NCPA - National Center for Policy Analysis

A Common Currency For North America?

October 7, 1999

Europe has the euro. Could North America also adopt a common currency -- say, the amero? That is the proposal in new study from Canada's Fraser Institute. While the study focuses on the effects of a monetary union on Canada, it does suggest that all three potential monetary union members -- Canada, the United States and Mexico -- would reap benefits.

Among the benefits, according to the study's author, economist Herbert Grubel:

  • Trade among the members of the monetary union would be stimulated by the elimination of the costs of currency trading and risk.
  • There would be greater price stability, and interest rates in Canada will fall by about one percent.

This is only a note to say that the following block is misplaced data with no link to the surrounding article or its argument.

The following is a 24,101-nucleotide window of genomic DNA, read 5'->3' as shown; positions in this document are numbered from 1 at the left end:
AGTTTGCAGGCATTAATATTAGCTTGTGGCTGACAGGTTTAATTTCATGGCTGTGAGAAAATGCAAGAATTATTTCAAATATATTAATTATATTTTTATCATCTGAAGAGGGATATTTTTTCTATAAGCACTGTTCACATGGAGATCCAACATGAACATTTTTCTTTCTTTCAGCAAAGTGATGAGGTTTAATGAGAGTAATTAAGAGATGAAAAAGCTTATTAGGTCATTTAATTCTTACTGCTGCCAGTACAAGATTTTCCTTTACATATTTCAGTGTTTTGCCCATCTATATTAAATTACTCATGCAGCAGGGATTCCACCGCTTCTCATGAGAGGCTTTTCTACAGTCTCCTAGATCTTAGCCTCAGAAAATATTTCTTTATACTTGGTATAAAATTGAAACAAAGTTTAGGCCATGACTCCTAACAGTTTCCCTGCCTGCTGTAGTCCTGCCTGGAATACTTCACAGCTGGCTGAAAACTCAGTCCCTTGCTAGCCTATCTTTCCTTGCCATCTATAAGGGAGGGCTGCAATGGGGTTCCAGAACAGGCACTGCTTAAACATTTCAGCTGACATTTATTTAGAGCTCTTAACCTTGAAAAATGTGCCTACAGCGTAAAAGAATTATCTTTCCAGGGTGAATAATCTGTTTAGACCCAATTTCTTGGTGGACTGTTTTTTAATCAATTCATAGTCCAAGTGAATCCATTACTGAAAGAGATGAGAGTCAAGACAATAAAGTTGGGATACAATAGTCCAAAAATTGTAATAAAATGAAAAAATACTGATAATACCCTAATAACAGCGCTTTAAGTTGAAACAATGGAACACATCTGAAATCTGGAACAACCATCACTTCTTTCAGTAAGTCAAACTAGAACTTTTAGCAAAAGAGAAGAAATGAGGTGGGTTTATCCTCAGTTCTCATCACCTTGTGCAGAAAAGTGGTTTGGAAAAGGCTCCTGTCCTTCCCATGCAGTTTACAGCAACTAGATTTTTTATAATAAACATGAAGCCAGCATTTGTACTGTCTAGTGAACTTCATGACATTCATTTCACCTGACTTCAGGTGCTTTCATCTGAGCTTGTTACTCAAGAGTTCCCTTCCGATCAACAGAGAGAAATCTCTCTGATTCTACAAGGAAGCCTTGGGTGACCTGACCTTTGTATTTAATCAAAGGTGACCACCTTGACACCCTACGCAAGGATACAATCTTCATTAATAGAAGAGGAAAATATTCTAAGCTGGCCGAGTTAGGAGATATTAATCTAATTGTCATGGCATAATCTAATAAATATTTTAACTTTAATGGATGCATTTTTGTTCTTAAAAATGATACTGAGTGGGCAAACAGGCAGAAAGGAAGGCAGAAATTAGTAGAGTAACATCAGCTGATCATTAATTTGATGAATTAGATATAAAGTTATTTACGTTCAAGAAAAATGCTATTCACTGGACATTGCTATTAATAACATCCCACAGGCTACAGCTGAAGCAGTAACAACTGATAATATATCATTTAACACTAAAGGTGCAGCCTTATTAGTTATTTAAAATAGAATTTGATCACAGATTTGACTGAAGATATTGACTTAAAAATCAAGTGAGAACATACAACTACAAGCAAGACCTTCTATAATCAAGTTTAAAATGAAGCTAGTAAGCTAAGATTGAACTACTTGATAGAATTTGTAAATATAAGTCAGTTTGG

• The U.S. would also benefit because a common currency would reduce the threat to the power of the U.S. dollar from the greater use of the euro in the rest of the world.
  • Further, it would gain from having more stable and prosperous countries as neighbors.

Grubel argues that flexible exchange rates between the Canadian dollar and U.S. dollar have not brought Canada the benefits promised. Instead, it has contributed to poor economic performance by reducing labor market flexibility and delaying adjustment to the long-term decline in world natural resources prices.

"A monetary union will ensure that we move to the high-tech and other profitable and expanding industries at a more optimal pace," says Grubel, "and Canadians' productivity and living standards will increase correspondingly."

Source: Herbert Grubel, "The Case for Amero: The Economics and Politics of a North American Monetary Union," Critical Issues Bulletin, September 1999, Fraser Institute, 4th Floor, 1770 Burrard Street, Vancouver, B.C. V6J 3G7, Canada, (604) 688-0221.

 

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